The first thing you will notice on the underside are a pair of wires on the inside diverging rail and the inside mainline rail. These wires bond the frog with either "blue" electricity or "red" electricity, depending on which way the points are thrown. This means the points are not DCC Friendly as they are both energized through the frog to the stock or diverging rails, depending on the position of the points. This makes it possible for a metal wheel to bridge between the point and adjacent rail through the tread and backside of the wheel.

EFBonding2.jpg

Cut the wire bonds so that the frog is no longer powered by the point rails. (If your Electrofrog turnout is already installed, you can cut the wire bonds from the top with an Atlas snapsaw inserted between the rails.) This is a simple matter of snipping the wires with a pair of cutters and then twisting the wires off of the rail. They should come off very easily. You now have a "dead" frog.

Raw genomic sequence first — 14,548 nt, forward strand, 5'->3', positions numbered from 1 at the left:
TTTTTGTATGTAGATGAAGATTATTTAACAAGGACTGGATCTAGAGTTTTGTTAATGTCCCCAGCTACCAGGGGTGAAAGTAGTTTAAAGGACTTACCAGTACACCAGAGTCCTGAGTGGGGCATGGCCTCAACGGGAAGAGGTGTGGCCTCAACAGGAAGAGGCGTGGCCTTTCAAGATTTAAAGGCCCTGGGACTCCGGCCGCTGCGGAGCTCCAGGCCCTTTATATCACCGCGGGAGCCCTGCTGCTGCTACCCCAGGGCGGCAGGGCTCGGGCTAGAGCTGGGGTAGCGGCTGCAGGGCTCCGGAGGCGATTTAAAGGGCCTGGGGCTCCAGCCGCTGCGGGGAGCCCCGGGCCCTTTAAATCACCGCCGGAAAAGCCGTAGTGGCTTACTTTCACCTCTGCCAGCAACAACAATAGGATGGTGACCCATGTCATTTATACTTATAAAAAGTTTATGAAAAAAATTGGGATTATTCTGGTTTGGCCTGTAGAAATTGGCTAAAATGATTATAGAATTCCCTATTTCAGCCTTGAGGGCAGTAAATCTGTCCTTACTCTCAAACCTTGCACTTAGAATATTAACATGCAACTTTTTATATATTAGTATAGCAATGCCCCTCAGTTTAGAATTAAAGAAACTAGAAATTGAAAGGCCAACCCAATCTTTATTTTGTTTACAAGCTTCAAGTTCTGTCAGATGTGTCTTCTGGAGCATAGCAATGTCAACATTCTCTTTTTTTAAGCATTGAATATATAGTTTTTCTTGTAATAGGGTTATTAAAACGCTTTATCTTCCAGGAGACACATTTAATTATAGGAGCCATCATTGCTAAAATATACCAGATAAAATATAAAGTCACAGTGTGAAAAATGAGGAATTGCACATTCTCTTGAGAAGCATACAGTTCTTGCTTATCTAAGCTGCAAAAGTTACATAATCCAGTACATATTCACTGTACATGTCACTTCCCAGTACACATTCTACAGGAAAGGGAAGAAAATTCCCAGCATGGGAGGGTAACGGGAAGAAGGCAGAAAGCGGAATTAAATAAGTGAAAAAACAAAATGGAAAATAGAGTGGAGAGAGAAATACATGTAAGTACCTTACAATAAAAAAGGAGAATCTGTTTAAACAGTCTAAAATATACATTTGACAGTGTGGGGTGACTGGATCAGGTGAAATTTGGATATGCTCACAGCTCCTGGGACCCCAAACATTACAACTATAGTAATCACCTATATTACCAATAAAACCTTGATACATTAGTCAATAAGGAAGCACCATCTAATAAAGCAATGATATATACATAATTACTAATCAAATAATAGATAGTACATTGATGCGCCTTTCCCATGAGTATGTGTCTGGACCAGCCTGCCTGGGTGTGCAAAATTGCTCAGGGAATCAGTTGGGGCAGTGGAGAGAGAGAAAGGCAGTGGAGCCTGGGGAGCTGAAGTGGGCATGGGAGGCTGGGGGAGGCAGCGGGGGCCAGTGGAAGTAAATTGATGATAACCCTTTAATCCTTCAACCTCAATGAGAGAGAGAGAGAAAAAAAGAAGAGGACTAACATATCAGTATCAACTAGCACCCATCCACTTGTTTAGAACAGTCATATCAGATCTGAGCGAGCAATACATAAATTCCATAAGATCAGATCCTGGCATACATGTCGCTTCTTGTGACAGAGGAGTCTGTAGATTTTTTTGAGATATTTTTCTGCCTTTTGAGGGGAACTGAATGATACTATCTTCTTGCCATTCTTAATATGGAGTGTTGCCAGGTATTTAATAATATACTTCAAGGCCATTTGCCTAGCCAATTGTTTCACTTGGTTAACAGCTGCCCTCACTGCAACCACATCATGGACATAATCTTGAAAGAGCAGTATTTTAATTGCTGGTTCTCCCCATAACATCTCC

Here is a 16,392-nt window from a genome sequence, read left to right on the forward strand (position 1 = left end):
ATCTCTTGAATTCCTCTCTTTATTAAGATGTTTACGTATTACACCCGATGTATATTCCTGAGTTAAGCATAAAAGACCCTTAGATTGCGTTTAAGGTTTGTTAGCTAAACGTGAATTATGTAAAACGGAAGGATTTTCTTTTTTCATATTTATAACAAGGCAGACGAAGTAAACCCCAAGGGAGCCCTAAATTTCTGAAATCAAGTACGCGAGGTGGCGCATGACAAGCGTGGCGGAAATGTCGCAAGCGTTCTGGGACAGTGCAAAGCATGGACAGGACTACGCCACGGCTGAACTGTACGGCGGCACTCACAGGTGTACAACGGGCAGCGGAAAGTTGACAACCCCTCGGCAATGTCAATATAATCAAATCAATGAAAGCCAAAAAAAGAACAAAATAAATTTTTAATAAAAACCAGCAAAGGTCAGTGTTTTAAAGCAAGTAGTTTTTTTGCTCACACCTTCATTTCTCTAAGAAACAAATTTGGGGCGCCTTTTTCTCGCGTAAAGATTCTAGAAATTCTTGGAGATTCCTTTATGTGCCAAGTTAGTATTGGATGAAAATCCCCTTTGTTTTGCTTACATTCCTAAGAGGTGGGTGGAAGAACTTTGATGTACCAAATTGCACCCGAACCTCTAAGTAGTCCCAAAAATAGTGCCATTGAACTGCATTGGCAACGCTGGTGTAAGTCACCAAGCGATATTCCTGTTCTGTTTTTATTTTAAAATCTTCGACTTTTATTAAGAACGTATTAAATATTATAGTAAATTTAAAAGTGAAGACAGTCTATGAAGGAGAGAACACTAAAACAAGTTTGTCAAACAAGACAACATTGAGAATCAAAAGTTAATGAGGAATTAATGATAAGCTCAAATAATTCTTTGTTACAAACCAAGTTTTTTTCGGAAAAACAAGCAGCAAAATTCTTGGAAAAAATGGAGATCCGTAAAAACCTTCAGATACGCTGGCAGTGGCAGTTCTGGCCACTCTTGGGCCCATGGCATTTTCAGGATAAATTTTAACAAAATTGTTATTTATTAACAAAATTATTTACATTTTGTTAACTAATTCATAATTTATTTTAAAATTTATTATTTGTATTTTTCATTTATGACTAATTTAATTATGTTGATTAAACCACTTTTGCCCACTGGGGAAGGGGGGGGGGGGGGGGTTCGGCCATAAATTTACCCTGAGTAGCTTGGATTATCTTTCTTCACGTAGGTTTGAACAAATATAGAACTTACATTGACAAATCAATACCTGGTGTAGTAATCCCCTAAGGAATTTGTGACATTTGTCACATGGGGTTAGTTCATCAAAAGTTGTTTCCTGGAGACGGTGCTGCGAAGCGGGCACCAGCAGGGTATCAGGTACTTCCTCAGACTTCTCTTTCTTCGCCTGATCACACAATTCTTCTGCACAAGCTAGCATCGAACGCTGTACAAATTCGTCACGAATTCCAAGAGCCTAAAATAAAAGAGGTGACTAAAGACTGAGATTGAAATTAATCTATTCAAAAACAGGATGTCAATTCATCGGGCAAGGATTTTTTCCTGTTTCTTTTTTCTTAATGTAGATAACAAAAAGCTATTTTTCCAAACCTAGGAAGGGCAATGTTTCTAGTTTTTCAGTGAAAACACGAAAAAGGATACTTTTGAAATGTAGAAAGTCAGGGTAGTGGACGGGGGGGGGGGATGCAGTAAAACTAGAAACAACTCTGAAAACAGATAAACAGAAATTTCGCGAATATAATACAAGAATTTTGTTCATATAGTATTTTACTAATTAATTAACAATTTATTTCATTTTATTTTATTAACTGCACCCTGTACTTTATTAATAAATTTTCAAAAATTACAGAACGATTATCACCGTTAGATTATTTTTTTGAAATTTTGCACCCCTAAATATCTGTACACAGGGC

This adds power with the correct polarity to the point rails, the inside mainline and inside diverging rails, regardless of how the points are thrown! This prevents our locomotives from shorting out if the wheels contact the point rails as the point rails and inside mainline and diverging rails are the same polarity as their respective outside mainline or diverging rails.

Solder Wire Bonds Onto The Point Rails

EFBonding3.jpg

Our next step is to bring the points and inside mainline and diverging rails "back to life". To do this, we solder wire bonds between the outside mainline rail and the inside mainline rail; and between the outside diverging rail and the inside diverging rail as shown.

  1. Strip about 2" of insulation off a track feed wire
  2. Flux and tin the track feed wire
  3. Flux and tin the undersides of the rails shown in the photo below
  4. Solder the tinned track feed wire between the outside and inside mainline rails
  5. Cut the excess wire off.